Only passing through : the story of Sojourner Truth / by Anne Rockwell ; illustrated by Gregory Christie.Material type: TextPublisher: New York : Alfred A. Knopf, : Distributed by Random House, 2000Description: 1 v. (unpaged) : col. ill. ; 22 x 28 cmISBN: 0679891862 (trade : alk. paper); 9780679891864 (trade : alk. paper); 0679991867 (lib. bdg. : alk. paper); 9780679991861 (lib. bdg. : alk. paper)Subject(s): Truth, Sojourner, d. 1883 -- Juvenile literature | African American abolitionists -- Biography -- Juvenile literature | African American women -- Biography -- Juvenile literature | Abolitionists -- United States -- Biography -- Juvenile literature | Social reformers -- United States -- Biography -- Juvenile literatureAdditional physical formats: Online version:: Only passing through.DDC classification: 305.5/67/092 | B LOC classification: E185.97.T8 | R63 2000Awards: Coretta Scott King Honor, illustrator, 2001.Summary: Biography of Sojourner Truth, who was born into slavery, freed in 1827, and became famous for her courage, quick wit, and ready challenge as she campaigned for abolition and women's rights in New York and the Midwestern States.
|Item type||Current location||Call number||Status||Date due||Barcode|
|CML Dewey||University of Texas At Tyler CML Dewey Area||92 T8744RO (Browse shelf)||Available||0000001488592|
Biography of Sojourner Truth, who was born into slavery, freed in 1827, and became famous for her courage, quick wit, and ready challenge as she campaigned for abolition and women's rights in New York and the Midwestern States.
Coretta Scott King Honor, illustrator, 2001.
Reviews provided by Syndetics
School Library Journal ReviewGr 3-5-Rockwell concentrates on the part of Sojourner Truth's life that sometimes gets passed over in the rush to the "Ain't I a Woman" speech. In her long picture-book text, the author deftly weaves facts into a narrative that is straightforward and direct, if sometimes abrupt. She includes no references or bibliography, though she does mention Truth's autobiography as the "most helpful" of the sources she used. A detailed chronology of Truth's entire life helps to give context to Rockwell's specific story, but readers will have to do some exploring on their own to get the bigger picture. Christie's paintings, in a distinctive primitive style that overemphasizes people's heads, help to portray Truth's striking personality. Her chiseled, shining face dominates every page, and when she speaks, her entire figure controls and moves the composition. Unfortunately, the distorted look of the illustrations may not appeal to many children. The book is formally laid out, with a single-page painting framed in white facing text on every spread. Though this suits the formal sense in the composed illustrations and text, it adds to the distance some readers will feel when they pick up this book. If not immediately engaging to its readers or completely illuminating of its subject, this is a well-done introductory biography with a unique perspective that may move youngsters to look for more.-Nina Lindsay, Oakland Public Library, CA (c) Copyright 2010. Library Journals LLC, a wholly owned subsidiary of Media Source, Inc. No redistribution permitted.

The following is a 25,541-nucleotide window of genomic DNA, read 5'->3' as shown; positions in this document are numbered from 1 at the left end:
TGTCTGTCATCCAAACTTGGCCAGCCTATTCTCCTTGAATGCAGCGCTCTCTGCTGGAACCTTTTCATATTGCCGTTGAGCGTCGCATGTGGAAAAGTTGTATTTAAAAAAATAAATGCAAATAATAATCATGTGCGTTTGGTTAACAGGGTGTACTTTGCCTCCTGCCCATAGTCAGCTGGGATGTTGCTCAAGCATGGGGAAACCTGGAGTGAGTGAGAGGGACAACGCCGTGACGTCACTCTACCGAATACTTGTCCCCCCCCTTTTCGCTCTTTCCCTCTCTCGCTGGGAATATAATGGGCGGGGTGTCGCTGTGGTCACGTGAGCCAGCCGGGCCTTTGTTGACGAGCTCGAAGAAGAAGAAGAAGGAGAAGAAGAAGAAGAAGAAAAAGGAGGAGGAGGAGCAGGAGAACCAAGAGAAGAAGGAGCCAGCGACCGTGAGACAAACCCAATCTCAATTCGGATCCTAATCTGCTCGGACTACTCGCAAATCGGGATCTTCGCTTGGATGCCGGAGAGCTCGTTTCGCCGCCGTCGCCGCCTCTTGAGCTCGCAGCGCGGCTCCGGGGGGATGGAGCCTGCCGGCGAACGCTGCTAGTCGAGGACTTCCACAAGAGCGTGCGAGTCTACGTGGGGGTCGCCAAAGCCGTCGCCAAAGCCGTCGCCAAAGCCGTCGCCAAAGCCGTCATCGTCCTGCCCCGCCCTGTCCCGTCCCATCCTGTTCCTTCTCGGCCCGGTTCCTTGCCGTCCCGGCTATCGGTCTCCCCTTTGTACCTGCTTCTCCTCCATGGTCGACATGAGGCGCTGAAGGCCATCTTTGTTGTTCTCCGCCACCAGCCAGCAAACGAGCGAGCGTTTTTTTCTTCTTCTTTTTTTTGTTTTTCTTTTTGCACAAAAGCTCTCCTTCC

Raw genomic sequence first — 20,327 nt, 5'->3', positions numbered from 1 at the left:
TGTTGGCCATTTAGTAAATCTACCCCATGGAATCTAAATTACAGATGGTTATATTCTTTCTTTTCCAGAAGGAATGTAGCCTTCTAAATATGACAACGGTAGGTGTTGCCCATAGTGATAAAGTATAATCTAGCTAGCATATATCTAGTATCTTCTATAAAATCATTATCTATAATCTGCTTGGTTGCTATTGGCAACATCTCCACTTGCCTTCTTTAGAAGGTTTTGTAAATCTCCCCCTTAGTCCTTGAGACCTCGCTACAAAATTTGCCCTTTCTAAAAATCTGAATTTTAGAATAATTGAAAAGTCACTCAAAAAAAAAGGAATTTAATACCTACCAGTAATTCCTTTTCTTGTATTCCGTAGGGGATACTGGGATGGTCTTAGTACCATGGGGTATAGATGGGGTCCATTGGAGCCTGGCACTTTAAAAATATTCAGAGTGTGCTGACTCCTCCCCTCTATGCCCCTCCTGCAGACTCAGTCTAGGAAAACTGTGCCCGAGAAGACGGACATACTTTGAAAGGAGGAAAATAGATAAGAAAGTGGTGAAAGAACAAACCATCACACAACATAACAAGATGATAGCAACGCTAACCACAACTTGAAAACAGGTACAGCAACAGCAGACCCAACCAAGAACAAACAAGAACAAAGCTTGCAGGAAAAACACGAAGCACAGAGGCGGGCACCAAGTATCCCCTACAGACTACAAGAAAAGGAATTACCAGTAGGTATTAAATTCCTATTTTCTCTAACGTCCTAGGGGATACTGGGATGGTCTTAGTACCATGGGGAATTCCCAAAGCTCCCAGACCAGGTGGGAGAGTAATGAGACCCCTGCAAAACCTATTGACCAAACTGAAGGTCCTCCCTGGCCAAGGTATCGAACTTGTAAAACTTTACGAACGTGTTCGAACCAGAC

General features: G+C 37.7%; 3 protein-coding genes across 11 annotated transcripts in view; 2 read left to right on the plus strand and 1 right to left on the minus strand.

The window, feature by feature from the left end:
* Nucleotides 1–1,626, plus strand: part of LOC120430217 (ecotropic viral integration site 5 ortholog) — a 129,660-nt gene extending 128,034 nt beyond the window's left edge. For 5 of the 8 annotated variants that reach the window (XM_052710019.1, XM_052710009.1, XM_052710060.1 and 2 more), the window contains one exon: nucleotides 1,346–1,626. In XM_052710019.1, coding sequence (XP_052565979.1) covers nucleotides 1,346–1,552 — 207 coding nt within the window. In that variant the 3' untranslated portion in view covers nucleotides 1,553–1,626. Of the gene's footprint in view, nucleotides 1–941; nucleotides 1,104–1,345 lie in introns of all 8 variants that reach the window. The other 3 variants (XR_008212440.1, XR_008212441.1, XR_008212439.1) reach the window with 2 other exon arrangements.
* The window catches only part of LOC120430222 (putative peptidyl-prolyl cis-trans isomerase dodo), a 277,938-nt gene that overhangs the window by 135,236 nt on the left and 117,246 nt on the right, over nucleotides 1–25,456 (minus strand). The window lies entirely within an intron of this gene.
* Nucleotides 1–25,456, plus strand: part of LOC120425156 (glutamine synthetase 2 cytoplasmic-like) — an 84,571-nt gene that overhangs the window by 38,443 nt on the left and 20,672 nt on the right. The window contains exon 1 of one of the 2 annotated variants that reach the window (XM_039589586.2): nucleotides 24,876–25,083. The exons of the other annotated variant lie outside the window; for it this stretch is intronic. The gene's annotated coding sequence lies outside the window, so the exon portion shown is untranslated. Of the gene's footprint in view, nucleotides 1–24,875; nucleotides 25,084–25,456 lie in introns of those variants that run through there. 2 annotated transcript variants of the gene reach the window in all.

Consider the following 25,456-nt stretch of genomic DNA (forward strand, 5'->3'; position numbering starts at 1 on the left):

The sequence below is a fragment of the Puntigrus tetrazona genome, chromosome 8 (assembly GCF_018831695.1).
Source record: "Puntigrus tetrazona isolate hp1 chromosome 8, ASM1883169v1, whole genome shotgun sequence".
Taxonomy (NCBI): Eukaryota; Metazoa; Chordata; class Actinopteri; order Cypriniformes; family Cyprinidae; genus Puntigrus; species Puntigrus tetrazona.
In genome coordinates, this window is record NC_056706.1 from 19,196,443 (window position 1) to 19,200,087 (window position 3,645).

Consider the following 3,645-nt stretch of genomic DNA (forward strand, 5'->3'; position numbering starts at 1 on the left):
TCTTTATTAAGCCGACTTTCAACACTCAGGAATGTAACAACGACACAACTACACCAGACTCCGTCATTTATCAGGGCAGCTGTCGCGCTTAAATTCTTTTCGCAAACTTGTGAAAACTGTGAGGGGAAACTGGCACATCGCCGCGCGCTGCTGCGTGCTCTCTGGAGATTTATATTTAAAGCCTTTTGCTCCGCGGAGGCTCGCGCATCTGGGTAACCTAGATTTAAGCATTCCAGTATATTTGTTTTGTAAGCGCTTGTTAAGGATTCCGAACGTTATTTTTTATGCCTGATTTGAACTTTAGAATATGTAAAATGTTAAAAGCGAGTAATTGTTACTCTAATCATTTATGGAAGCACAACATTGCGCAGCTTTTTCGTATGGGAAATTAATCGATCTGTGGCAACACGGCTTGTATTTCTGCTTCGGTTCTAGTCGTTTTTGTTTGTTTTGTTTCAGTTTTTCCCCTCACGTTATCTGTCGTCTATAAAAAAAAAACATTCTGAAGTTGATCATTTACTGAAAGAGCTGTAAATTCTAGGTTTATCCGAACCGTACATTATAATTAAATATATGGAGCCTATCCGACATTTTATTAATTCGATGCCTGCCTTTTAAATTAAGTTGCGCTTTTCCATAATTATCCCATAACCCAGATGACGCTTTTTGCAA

Author notes provided by SyndeticsAnne Rockwell was born in Memphis, Tennessee on February 8, 1934. She moved to New York City at the age of 18 and found a job doing typing work for a textbook publisher. She studied at Pratt Graphic Arts Center and at the Sculpture Center.
She became an author and illustrator. Her first children's book, Paul and Arthur Search for the Egg, was published in 1964. Her other books included Boats, Fire Engines, Things That Go, Our Earth, and Only Passing Through: The Story of Sojourner Truth. She collaborated on several books with her husband Harlow Rockwell including Sally's Caterpillar and The Toolbox. After her husband's death, she collaborated with her daughter Lizzy Rockwell. Their books included Career Day and Zoo Day. She died of natural causes on April 10, 2018 at the age of 85.
(Bowker Author Biography)